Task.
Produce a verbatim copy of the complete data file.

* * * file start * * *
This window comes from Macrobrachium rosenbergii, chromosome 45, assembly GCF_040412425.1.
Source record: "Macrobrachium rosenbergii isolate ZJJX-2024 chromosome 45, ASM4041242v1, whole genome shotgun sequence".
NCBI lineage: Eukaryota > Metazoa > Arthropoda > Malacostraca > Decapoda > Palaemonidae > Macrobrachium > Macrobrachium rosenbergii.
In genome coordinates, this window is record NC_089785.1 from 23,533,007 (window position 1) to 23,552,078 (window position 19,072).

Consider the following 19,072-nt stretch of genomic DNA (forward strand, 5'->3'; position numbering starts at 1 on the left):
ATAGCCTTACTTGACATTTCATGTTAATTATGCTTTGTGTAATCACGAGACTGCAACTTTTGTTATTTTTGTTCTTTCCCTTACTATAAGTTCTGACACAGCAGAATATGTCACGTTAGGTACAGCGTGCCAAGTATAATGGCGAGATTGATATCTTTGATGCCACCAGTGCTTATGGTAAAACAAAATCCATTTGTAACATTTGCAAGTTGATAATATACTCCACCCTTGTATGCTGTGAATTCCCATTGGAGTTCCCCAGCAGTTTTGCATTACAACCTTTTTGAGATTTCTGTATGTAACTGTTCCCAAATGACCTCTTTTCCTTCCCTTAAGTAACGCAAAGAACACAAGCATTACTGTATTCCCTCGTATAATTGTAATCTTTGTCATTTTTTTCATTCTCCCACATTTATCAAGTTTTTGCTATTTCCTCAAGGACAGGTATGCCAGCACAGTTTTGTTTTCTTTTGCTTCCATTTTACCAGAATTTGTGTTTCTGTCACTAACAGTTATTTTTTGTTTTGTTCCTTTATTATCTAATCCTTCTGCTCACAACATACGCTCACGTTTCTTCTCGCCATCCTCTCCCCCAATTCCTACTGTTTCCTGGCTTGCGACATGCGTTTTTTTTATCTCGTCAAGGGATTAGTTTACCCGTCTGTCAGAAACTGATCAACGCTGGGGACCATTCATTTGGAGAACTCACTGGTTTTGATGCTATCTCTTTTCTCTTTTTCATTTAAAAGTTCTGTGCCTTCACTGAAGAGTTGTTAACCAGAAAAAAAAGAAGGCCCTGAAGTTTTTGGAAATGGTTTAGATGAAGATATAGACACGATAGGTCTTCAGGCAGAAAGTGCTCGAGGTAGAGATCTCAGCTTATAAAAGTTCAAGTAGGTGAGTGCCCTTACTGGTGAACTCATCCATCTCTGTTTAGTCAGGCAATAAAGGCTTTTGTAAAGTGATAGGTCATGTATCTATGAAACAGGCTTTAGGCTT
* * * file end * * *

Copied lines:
This window comes from Macrobrachium rosenbergii, chromosome 45, assembly GCF_040412425.1.
Source record: "Macrobrachium rosenbergii isolate ZJJX-2024 chromosome 45, ASM4041242v1, whole genome shotgun sequence".
NCBI lineage: Eukaryota > Metazoa > Arthropoda > Malacostraca > Decapoda > Palaemonidae > Macrobrachium > Macrobrachium rosenbergii.
In genome coordinates, this window is record NC_089785.1 from 23,533,007 (window position 1) to 23,552,078 (window position 19,072).

Consider the following 19,072-nt stretch of genomic DNA (forward strand, 5'->3'; position numbering starts at 1 on the left):
ATAGCCTTACTTGACATTTCATGTTAATTATGCTTTGTGTAATCACGAGACTGCAACTTTTGTTATTTTTGTTCTTTCCCTTACTATAAGTTCTGACACAGCAGAATATGTCACGTTAGGTACAGCGTGCCAAGTATAATGGCGAGATTGATATCTTTGATGCCACCAGTGCTTATGGTAAAACAAAATCCATTTGTAACATTTGCAAGTTGATAATATACTCCACCCTTGTATGCTGTGAATTCCCATTGGAGTTCCCCAGCAGTTTTGCATTACAACCTTTTTGAGATTTCTGTATGTAACTGTTCCCAAATGACCTCTTTTCCTTCCCTTAAGTAACGCAAAGAACACAAGCATTACTGTATTCCCTCGTATAATTGTAATCTTTGTCATTTTTTTCATTCTCCCACATTTATCAAGTTTTTGCTATTTCCTCAAGGACAGGTATGCCAGCACAGTTTTGTTTTCTTTTGCTTCCATTTTACCAGAATTTGTGTTTCTGTCACTAACAGTTATTTTTTGTTTTGTTCCTTTATTATCTAATCCTTCTGCTCACAACATACGCTCACGTTTCTTCTCGCCATCCTCTCCCCCAATTCCTACTGTTTCCTGGCTTGCGACATGCGTTTTTTTTATCTCGTCAAGGGATTAGTTTACCCGTCTGTCAGAAACTGATCAACGCTGGGGACCATTCATTTGGAGAACTCACTGGTTTTGATGCTATCTCTTTTCTCTTTTTCATTTAAAAGTTCTGTGCCTTCACTGAAGAGTTGTTAACCAGAAAAAAAAGAAGGCCCTGAAGTTTTTGGAAATGGTTTAGATGAAGATATAGACACGATAGGTCTTCAGGCAGAAAGTGCTCGAGGTAGAGATCTCAGCTTATAAAAGTTCAAGTAGGTGAGTGCCCTTACTGGTGAACTCATCCATCTCTGTTTAGTCAGGCAATAAAGGCTTTTGTAAAGTGATAGGTCATGTATCTATGAAACAGGCTTTAGGCTT